Rules say, this is a raise. However, in practice, many people see this as a call (the player puts out the extra one 25 chip to make it easier for the dealer to make change - ie the dealer must only give player B 500 not as opposed to 475).
So, should Player B be forced the raise?
The easiest solution to this imo, is, after putting out the 1025, the dealer should immediately ask 'Is that a call?'. Usually the player will immediately respond with 'Ya' and the game will continue.
Again this is such a small thing but something that would prevent a lot of headaches for dealers, players and TDs. With the dealer proactively managing the game, the dealer can prevent any confusion before it arises. If player B throws in the 1000 chip and the 25 chip, player C may then ask 'is that a raise', in which case the dealer can go back and ask player B, but now player C is fully entitled to insist that player B did make a raise. So basically, it opens up a whole can of worms of possible angleshoots, possible tells etc from player B and player C.
All this could be solved by a quick comment from the dealer. If the dealer immediately asks 'is that a call?', player C doesn't get a chance to give his reaction, gauge player B's reaction etc. and if player B was angling, the angle is very short lived as he has to declare his action before gaining any information.
7) There has to be a reason for having a rule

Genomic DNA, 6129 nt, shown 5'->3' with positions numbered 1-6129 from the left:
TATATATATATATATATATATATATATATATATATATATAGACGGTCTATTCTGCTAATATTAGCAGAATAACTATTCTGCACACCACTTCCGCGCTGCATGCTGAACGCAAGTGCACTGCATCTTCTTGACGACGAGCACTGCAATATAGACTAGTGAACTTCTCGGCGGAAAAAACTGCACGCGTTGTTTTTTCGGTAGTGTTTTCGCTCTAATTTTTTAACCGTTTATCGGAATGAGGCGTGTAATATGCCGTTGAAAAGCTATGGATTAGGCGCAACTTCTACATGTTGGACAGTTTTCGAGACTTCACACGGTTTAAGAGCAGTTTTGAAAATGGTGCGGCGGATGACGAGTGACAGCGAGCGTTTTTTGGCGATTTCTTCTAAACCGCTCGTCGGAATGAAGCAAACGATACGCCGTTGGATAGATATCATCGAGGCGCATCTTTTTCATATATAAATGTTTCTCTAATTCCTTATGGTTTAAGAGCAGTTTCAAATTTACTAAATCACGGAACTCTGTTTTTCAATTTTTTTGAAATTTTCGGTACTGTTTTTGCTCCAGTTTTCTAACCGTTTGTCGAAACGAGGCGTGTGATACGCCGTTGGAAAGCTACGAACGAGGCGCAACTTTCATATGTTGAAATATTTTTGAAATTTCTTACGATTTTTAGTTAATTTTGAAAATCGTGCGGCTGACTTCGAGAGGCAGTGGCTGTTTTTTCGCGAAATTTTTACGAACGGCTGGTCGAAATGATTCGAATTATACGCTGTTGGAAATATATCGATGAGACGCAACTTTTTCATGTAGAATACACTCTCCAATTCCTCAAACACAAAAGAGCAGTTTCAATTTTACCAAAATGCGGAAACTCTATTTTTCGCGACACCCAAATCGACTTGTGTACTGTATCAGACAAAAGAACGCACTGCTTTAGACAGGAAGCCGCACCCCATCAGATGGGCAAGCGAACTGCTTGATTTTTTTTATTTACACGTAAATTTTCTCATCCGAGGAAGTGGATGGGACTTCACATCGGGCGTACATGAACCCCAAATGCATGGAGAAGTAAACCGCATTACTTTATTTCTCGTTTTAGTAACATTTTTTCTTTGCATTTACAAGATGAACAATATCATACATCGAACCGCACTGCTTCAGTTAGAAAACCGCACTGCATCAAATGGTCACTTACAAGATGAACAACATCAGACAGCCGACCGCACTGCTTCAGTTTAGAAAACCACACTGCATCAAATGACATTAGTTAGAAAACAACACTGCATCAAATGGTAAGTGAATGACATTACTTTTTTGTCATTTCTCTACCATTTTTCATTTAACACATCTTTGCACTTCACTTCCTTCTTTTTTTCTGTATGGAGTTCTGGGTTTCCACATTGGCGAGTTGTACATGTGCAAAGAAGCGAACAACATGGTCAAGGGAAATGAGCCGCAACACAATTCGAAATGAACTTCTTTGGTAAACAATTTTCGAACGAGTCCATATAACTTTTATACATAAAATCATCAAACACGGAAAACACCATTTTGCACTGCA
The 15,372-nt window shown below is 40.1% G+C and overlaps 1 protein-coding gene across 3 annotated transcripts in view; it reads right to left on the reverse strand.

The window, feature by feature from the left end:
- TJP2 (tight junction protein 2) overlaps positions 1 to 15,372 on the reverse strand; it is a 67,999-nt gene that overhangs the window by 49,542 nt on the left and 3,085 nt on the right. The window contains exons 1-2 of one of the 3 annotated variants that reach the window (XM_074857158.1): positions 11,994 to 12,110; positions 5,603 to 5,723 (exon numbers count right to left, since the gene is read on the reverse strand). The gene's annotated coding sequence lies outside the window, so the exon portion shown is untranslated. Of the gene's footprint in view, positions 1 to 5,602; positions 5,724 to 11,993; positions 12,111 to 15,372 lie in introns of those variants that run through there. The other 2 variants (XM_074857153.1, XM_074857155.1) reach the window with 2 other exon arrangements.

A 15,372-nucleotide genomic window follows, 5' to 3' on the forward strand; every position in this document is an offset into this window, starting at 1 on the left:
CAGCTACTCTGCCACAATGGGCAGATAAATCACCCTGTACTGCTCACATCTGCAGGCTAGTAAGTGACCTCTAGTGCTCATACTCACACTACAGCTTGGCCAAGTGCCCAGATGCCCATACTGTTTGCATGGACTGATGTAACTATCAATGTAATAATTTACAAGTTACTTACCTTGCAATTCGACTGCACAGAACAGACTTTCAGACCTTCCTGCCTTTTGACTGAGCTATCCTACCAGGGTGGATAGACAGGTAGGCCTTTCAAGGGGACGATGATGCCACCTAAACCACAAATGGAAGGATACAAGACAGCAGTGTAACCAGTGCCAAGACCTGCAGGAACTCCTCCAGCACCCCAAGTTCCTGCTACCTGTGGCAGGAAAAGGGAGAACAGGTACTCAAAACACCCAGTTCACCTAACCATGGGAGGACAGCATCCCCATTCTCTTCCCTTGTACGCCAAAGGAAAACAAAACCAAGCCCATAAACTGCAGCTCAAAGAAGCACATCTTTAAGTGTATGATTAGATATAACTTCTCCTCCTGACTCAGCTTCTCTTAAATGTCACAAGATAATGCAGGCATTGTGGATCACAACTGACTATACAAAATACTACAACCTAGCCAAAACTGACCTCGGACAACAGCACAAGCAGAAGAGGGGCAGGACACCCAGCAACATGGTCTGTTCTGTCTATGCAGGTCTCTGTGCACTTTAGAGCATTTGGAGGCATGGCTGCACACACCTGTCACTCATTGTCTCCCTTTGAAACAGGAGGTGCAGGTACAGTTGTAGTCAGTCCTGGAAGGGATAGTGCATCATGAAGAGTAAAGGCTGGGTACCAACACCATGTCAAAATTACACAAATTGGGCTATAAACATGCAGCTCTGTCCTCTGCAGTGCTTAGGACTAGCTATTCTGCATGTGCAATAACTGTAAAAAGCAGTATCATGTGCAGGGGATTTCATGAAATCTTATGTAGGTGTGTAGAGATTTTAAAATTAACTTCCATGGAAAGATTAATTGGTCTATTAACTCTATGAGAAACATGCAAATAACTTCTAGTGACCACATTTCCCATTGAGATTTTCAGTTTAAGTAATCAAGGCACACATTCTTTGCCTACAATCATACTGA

Again, this sounds so simple, but I often hear of rules that I simply cannot think of a reason for why they are there.
8) Common sense and intent
This is probably the most difficult part of making rulings. Common sense and intent do take some interpretation, which ideally, there would be no need for (in the perfect world, all rules and all actions would be black and white and an easy and correct ruling could be made everytime). However, that's not how life is!
Common sense is an absolute must. Intent may be pushing it according to some people. I've often seen players (esp in seat 1 and 10) say call and then put in the big blind. Then the dealer informs them there was actually an all-in shove (but obv they can't say how much the all-in is :P). Common sense and player's intent dictate here the player meant to call just the big blind. But what should the ruling be?
I think these are the most difficult decisions in poker. In the spirit of 'fairness', the player should only have to call the BB. But how far do we push it? Does this leave things too open to angleshooting? How can the dealer or floorperson really judge a person's intent? Should they be required to judge a person's intent and use common sense or should they just apply the ruling rigidly? Unfortunately, I can't come up with a right answer to all that. All I can say is, it probably is best to judge these on a case-by-case basis. There are no rules for common sense or intent, but they definitely should play a part in the ruling process. How big a part? Well, your common sense should be able to answer that question!